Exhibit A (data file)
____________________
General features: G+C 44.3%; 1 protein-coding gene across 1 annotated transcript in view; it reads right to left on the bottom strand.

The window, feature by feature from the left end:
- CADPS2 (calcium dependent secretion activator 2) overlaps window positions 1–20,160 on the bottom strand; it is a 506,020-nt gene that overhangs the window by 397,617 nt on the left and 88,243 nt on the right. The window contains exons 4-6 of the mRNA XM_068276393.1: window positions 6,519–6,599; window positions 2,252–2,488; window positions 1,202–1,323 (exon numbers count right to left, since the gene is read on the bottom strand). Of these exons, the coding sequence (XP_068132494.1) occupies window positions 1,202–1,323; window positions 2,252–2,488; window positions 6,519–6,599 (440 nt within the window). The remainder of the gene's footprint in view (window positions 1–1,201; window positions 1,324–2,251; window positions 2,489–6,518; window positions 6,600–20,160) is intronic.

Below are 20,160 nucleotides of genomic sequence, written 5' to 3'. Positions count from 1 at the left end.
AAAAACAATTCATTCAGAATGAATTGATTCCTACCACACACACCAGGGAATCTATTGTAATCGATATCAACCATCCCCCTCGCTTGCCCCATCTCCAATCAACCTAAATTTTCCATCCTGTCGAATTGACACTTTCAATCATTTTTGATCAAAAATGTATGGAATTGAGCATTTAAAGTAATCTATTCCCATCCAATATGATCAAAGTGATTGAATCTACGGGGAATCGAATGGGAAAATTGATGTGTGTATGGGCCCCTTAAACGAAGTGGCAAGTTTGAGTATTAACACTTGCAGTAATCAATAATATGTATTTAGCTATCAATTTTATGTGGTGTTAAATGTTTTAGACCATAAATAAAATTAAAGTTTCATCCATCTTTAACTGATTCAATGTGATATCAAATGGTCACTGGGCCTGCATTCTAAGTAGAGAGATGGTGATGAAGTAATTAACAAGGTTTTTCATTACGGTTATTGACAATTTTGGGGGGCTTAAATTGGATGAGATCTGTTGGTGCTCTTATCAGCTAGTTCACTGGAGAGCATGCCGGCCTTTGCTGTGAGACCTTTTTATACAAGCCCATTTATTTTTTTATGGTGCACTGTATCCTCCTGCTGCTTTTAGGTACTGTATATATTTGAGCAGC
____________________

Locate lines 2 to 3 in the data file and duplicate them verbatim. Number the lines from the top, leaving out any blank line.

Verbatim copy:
The window, feature by feature from the left end:
- CADPS2 (calcium dependent secretion activator 2) overlaps window positions 1–20,160 on the bottom strand; it is a 506,020-nt gene that overhangs the window by 397,617 nt on the left and 88,243 nt on the right. The window contains exons 4-6 of the mRNA XM_068276393.1: window positions 6,519–6,599; window positions 2,252–2,488; window positions 1,202–1,323 (exon numbers count right to left, since the gene is read on the bottom strand). Of these exons, the coding sequence (XP_068132494.1) occupies window positions 1,202–1,323; window positions 2,252–2,488; window positions 6,519–6,599 (440 nt within the window). The remainder of the gene's footprint in view (window positions 1–1,201; window positions 1,324–2,251; window positions 2,489–6,518; window positions 6,600–20,160) is intronic.